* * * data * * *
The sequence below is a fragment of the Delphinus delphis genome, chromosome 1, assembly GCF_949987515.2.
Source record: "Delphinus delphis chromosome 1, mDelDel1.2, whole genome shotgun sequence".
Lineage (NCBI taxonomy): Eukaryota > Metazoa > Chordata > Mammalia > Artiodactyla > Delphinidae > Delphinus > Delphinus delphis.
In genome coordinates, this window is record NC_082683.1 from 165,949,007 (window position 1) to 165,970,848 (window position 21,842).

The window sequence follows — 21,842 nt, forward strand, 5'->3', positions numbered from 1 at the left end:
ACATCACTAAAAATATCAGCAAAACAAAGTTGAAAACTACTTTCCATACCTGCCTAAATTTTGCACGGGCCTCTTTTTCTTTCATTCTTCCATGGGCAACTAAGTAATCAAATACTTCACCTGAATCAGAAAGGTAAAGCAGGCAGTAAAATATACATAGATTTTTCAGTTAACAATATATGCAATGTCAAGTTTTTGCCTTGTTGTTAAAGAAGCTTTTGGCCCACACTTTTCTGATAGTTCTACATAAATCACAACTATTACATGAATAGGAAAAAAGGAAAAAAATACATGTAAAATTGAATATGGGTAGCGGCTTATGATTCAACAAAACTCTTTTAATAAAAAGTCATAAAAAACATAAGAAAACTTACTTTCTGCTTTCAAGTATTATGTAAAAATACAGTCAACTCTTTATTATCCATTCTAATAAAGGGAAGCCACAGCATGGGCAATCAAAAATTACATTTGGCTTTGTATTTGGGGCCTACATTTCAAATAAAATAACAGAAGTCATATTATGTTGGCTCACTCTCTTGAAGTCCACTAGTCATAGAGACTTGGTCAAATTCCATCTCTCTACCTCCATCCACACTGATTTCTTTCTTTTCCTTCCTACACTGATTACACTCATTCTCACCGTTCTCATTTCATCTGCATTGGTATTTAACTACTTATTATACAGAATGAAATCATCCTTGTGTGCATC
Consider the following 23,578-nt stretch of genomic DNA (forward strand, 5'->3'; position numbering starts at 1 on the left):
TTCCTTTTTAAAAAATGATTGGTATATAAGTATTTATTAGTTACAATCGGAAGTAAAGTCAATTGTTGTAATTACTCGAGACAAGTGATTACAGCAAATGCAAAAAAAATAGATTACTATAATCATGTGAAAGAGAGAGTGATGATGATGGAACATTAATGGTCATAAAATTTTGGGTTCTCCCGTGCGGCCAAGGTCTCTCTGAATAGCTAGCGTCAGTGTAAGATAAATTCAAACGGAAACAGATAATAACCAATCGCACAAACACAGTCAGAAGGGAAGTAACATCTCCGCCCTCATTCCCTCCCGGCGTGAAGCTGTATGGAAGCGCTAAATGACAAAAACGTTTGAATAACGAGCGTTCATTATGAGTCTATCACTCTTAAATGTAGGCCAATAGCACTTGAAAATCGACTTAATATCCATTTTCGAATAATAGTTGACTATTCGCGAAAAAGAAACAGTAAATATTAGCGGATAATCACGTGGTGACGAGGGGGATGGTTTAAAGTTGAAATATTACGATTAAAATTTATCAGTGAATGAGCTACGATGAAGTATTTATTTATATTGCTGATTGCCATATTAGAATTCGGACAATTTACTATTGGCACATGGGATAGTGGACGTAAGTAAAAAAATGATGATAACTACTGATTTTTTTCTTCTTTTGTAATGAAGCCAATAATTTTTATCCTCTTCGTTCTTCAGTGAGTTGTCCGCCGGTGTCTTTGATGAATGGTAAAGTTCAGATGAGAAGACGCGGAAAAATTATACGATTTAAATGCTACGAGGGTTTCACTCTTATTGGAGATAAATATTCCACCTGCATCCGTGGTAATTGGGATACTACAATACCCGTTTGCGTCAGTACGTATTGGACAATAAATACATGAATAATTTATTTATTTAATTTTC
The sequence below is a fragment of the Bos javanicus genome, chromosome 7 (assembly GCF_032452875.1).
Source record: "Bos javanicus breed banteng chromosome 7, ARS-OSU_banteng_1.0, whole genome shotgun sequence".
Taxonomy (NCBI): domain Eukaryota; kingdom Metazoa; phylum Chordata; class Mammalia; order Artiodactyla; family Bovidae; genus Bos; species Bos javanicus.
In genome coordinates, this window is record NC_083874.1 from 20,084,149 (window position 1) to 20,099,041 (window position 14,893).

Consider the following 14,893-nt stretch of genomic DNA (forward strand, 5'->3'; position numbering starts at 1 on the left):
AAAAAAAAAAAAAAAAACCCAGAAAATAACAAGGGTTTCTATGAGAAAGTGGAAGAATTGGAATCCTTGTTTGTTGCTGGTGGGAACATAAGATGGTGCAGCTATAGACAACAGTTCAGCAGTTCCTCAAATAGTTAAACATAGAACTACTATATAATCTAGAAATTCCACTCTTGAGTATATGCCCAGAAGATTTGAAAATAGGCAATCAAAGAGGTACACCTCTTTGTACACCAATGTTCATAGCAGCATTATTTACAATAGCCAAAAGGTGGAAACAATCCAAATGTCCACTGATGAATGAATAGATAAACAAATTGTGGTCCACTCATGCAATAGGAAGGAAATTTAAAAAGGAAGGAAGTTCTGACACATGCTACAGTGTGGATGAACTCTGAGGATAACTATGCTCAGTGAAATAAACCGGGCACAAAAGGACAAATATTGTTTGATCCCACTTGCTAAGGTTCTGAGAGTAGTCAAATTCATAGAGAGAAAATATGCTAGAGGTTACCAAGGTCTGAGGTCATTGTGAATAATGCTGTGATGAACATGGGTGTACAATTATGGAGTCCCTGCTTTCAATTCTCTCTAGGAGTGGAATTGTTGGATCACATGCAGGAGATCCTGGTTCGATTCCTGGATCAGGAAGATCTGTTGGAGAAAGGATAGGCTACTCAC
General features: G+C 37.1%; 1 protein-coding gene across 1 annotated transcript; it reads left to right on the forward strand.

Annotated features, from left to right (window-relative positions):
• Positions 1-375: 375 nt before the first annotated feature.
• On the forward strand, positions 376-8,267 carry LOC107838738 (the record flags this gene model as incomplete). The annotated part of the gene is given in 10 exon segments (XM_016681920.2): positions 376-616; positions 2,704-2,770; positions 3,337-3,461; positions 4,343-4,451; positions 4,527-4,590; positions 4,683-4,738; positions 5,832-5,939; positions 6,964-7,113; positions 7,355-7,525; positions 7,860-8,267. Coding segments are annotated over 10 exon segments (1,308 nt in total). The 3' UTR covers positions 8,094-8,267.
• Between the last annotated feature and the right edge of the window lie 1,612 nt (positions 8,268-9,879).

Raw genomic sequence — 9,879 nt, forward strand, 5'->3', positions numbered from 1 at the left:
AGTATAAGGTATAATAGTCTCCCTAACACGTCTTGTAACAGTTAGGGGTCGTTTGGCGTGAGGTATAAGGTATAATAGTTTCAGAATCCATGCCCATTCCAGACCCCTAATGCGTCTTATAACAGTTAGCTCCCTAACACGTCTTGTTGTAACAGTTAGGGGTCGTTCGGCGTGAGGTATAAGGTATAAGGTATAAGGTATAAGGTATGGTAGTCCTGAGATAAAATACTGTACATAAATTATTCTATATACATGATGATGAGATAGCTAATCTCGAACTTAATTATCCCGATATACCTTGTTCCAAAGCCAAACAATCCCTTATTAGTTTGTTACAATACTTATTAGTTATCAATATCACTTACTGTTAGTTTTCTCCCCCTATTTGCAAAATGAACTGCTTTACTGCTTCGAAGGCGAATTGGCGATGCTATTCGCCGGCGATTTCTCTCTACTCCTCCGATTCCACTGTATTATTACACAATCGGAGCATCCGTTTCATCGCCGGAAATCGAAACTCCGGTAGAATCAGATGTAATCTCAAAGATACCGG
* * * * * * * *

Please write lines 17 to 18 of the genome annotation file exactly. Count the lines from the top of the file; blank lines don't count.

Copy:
• Positions 1-375: 375 nt before the first annotated feature.
• On the forward strand, positions 376-8,267 carry LOC107838738 (the record flags this gene model as incomplete). The annotated part of the gene is given in 10 exon segments (XM_016681920.2): positions 376-616; positions 2,704-2,770; positions 3,337-3,461; positions 4,343-4,451; positions 4,527-4,590; positions 4,683-4,738; positions 5,832-5,939; positions 6,964-7,113; positions 7,355-7,525; positions 7,860-8,267. Coding segments are annotated over 10 exon segments (1,308 nt in total). The 3' UTR covers positions 8,094-8,267.